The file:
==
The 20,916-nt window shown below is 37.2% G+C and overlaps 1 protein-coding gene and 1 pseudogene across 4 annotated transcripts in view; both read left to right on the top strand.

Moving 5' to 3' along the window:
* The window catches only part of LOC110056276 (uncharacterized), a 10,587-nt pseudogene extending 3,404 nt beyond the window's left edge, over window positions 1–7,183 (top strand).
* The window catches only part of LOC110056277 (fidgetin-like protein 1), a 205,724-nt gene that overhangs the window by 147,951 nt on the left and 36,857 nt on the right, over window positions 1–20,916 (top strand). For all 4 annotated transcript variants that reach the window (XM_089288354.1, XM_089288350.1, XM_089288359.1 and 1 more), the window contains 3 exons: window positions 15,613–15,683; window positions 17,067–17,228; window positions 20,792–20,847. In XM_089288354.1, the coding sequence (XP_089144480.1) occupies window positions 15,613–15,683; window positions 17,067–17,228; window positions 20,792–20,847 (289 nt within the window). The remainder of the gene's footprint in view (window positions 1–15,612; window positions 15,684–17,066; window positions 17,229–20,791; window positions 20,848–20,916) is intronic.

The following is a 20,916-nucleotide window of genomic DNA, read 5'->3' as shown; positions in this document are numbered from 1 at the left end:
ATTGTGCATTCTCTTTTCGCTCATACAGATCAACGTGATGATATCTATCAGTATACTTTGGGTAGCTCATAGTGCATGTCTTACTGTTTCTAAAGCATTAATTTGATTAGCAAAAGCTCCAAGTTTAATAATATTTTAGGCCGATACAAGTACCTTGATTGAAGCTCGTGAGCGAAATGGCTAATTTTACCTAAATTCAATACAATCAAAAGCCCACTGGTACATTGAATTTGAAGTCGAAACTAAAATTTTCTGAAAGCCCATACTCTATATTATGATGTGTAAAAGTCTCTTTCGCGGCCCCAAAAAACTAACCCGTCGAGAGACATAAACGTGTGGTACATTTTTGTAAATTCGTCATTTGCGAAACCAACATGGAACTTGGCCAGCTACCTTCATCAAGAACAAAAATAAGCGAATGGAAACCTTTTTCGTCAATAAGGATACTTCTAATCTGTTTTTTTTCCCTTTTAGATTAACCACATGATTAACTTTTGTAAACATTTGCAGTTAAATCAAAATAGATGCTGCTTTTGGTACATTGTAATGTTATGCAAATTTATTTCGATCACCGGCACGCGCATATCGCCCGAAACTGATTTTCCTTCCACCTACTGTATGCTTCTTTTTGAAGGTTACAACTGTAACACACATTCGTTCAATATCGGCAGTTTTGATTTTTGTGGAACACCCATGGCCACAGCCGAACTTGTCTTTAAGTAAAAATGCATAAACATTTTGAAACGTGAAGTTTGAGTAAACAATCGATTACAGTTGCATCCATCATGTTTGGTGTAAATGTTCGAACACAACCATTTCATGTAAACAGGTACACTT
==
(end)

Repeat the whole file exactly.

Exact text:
The 20,916-nt window shown below is 37.2% G+C and overlaps 1 protein-coding gene and 1 pseudogene across 4 annotated transcripts in view; both read left to right on the top strand.

Moving 5' to 3' along the window:
* The window catches only part of LOC110056276 (uncharacterized), a 10,587-nt pseudogene extending 3,404 nt beyond the window's left edge, over window positions 1–7,183 (top strand).
* The window catches only part of LOC110056277 (fidgetin-like protein 1), a 205,724-nt gene that overhangs the window by 147,951 nt on the left and 36,857 nt on the right, over window positions 1–20,916 (top strand). For all 4 annotated transcript variants that reach the window (XM_089288354.1, XM_089288350.1, XM_089288359.1 and 1 more), the window contains 3 exons: window positions 15,613–15,683; window positions 17,067–17,228; window positions 20,792–20,847. In XM_089288354.1, the coding sequence (XP_089144480.1) occupies window positions 15,613–15,683; window positions 17,067–17,228; window positions 20,792–20,847 (289 nt within the window). The remainder of the gene's footprint in view (window positions 1–15,612; window positions 15,684–17,066; window positions 17,229–20,791; window positions 20,848–20,916) is intronic.

The following is a 20,916-nucleotide window of genomic DNA, read 5'->3' as shown; positions in this document are numbered from 1 at the left end:
ATTGTGCATTCTCTTTTCGCTCATACAGATCAACGTGATGATATCTATCAGTATACTTTGGGTAGCTCATAGTGCATGTCTTACTGTTTCTAAAGCATTAATTTGATTAGCAAAAGCTCCAAGTTTAATAATATTTTAGGCCGATACAAGTACCTTGATTGAAGCTCGTGAGCGAAATGGCTAATTTTACCTAAATTCAATACAATCAAAAGCCCACTGGTACATTGAATTTGAAGTCGAAACTAAAATTTTCTGAAAGCCCATACTCTATATTATGATGTGTAAAAGTCTCTTTCGCGGCCCCAAAAAACTAACCCGTCGAGAGACATAAACGTGTGGTACATTTTTGTAAATTCGTCATTTGCGAAACCAACATGGAACTTGGCCAGCTACCTTCATCAAGAACAAAAATAAGCGAATGGAAACCTTTTTCGTCAATAAGGATACTTCTAATCTGTTTTTTTTCCCTTTTAGATTAACCACATGATTAACTTTTGTAAACATTTGCAGTTAAATCAAAATAGATGCTGCTTTTGGTACATTGTAATGTTATGCAAATTTATTTCGATCACCGGCACGCGCATATCGCCCGAAACTGATTTTCCTTCCACCTACTGTATGCTTCTTTTTGAAGGTTACAACTGTAACACACATTCGTTCAATATCGGCAGTTTTGATTTTTGTGGAACACCCATGGCCACAGCCGAACTTGTCTTTAAGTAAAAATGCATAAACATTTTGAAACGTGAAGTTTGAGTAAACAATCGATTACAGTTGCATCCATCATGTTTGGTGTAAATGTTCGAACACAACCATTTCATGTAAACAGGTACACTT